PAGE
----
Extended Telephone Continuing Care for Alcohol Dependence
(James R. McKay, PhD, PI)
This National Institute on Alcohol Abuse and Alcoholism (NIAAA)-funded R01 grant is testing the effectiveness and benefit-cost of two 18-month telephone-based continuing care protocols for alcohol-dependent patients. One of these is an adaptive protocol that provides in-person counseling sessions in addition to the telephone contact when patients are at heightened risk for relapse. The purpose of the interventions is to increase rates of sustained, successful recovery from alcohol dependence. Participants in the study are randomly assigned to receive standard care at their treatment facility, or standard care plus one of the two extended continuing care interventions. Patients with alcohol dependence who are in treatment at several community treatment programs in Philadelphia are eligible for this study. Research follow-ups are conducted every 3 months for 2 years.
Individuals interested in participating can contact Kathleen Ward at (215)746-7710.
Extended Treatment for Drug Dependence
(James R. McKay, PhD, PI)
This National Institute on Drug Abuse (NIDA)-funded R01 tests two 24-month adaptive continuing care interventions for drug-dependent patients who have become engaged in intensive outpatient treatment (IOP). These interventions are provided over the telephone, and also through in-person counseling visits when a patient’s level of risk for relapse increases. One of these interventions includes incentives for sustained participation and compliance with stepped care over the first year (e.g., gift certificates to popular businesses). The purpose of the interventions is to increase rates of sustained, successful recovery from cocaine dependence. Participants in the study are randomly assigned to receive standard care at the IOP, or standard care plus one of the two extended continuing care interventions. Patients with cocaine dependence in treatment at several community treatment programs in Philadelphia are eligible for this study. Research follow-ups are conducted at either 3 or 6 month intervals over 2 years.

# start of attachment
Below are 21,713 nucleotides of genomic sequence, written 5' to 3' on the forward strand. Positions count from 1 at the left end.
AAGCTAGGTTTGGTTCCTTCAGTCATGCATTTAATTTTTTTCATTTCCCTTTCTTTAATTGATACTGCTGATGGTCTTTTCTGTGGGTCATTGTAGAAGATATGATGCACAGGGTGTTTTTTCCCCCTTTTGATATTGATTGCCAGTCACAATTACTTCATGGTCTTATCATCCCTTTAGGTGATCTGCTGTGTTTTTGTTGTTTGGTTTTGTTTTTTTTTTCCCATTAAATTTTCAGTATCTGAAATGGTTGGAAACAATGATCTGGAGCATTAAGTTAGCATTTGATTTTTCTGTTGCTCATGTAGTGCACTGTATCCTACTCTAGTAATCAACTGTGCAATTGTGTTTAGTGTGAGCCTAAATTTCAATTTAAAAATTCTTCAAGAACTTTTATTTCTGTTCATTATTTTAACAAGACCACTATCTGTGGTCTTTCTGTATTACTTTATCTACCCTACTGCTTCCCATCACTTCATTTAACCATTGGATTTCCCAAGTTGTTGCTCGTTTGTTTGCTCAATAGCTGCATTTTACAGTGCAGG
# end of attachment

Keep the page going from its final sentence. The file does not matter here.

Individuals interested in participating can contact Megan Long at (215) 746-7712.
Employment Intervention for Offenders
(Donna M. Coviello, PhD, PI)
This study evaluates the effectiveness and benefit-costs of integrating employment services with drug counseling for offenders who are mandated to drug treatment. Preliminary work has shown the importance of integrating drug and employment counseling with methadone clients. This integrated counseling and employment (ICE) intervention is a manualized treatment based on interpersonal cognitive problem solving theory that has been developed under a National Institute on Drug Abuse (NIDA)-funded behavioral therapies development grant. Parolees are randomly assigned to receive either the integrated counseling and employment (ICE) intervention or a drug counseling-only control condition. There are two specific aims of the proposed study: The first aim is to evaluate the effectiveness of the ICE intervention among offenders over an 18-month period post-treatment entry in terms of the primary outcomes during treatment - employment, drug use, and crime, including parole infractions; and the secondary outcomes of HIV risk behaviors, post-treatment employment, drug use and crime, and other areas of functioning (e.g., psychiatric, social/family functioning). The second aim is to perform a benefit-cost analysis comparing the integrated treatment with the drug counseling-only control condition. Integrating employment services into drug therapy sessions could be a more effective, less costly and more functional alternative than the traditional approach of making referrals for employment services.
Individuals interested in participating can contact Lillian Riley at (215) 746-7322.